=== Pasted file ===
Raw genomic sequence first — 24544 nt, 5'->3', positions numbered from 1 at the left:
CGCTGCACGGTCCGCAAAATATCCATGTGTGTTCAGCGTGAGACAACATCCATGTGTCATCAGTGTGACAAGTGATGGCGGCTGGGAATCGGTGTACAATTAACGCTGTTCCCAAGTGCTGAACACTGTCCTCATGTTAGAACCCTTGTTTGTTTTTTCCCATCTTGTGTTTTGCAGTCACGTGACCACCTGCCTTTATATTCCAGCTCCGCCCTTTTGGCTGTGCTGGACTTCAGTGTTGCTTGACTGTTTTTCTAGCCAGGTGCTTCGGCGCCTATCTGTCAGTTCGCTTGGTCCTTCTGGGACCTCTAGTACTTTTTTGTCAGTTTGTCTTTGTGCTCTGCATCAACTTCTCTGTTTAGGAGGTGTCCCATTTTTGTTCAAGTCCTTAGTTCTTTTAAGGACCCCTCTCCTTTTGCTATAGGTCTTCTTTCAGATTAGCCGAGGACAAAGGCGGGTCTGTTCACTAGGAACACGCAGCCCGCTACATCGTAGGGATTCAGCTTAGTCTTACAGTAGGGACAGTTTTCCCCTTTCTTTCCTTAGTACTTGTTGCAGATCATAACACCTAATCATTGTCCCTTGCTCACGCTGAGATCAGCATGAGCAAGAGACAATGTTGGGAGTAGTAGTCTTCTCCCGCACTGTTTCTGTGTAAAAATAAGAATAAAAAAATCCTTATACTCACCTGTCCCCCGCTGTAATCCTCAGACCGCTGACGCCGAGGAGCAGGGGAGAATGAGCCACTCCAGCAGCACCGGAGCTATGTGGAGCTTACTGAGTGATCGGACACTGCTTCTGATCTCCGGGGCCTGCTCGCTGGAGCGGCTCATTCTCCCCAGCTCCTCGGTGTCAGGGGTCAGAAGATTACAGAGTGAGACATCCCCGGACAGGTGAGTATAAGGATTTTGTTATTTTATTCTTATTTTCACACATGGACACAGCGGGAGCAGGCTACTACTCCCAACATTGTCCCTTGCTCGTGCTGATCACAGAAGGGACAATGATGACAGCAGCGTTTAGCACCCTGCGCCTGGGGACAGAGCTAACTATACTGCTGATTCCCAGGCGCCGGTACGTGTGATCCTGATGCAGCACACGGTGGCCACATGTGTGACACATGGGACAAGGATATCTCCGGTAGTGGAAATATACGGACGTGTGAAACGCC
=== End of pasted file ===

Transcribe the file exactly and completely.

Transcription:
Raw genomic sequence first — 24544 nt, 5'->3', positions numbered from 1 at the left:
CGCTGCACGGTCCGCAAAATATCCATGTGTGTTCAGCGTGAGACAACATCCATGTGTCATCAGTGTGACAAGTGATGGCGGCTGGGAATCGGTGTACAATTAACGCTGTTCCCAAGTGCTGAACACTGTCCTCATGTTAGAACCCTTGTTTGTTTTTTCCCATCTTGTGTTTTGCAGTCACGTGACCACCTGCCTTTATATTCCAGCTCCGCCCTTTTGGCTGTGCTGGACTTCAGTGTTGCTTGACTGTTTTTCTAGCCAGGTGCTTCGGCGCCTATCTGTCAGTTCGCTTGGTCCTTCTGGGACCTCTAGTACTTTTTTGTCAGTTTGTCTTTGTGCTCTGCATCAACTTCTCTGTTTAGGAGGTGTCCCATTTTTGTTCAAGTCCTTAGTTCTTTTAAGGACCCCTCTCCTTTTGCTATAGGTCTTCTTTCAGATTAGCCGAGGACAAAGGCGGGTCTGTTCACTAGGAACACGCAGCCCGCTACATCGTAGGGATTCAGCTTAGTCTTACAGTAGGGACAGTTTTCCCCTTTCTTTCCTTAGTACTTGTTGCAGATCATAACACCTAATCATTGTCCCTTGCTCACGCTGAGATCAGCATGAGCAAGAGACAATGTTGGGAGTAGTAGTCTTCTCCCGCACTGTTTCTGTGTAAAAATAAGAATAAAAAAATCCTTATACTCACCTGTCCCCCGCTGTAATCCTCAGACCGCTGACGCCGAGGAGCAGGGGAGAATGAGCCACTCCAGCAGCACCGGAGCTATGTGGAGCTTACTGAGTGATCGGACACTGCTTCTGATCTCCGGGGCCTGCTCGCTGGAGCGGCTCATTCTCCCCAGCTCCTCGGTGTCAGGGGTCAGAAGATTACAGAGTGAGACATCCCCGGACAGGTGAGTATAAGGATTTTGTTATTTTATTCTTATTTTCACACATGGACACAGCGGGAGCAGGCTACTACTCCCAACATTGTCCCTTGCTCGTGCTGATCACAGAAGGGACAATGATGACAGCAGCGTTTAGCACCCTGCGCCTGGGGACAGAGCTAACTATACTGCTGATTCCCAGGCGCCGGTACGTGTGATCCTGATGCAGCACACGGTGGCCACATGTGTGACACATGGGACAAGGATATCTCCGGTAGTGGAAATATACGGACGTGTGAAACGCC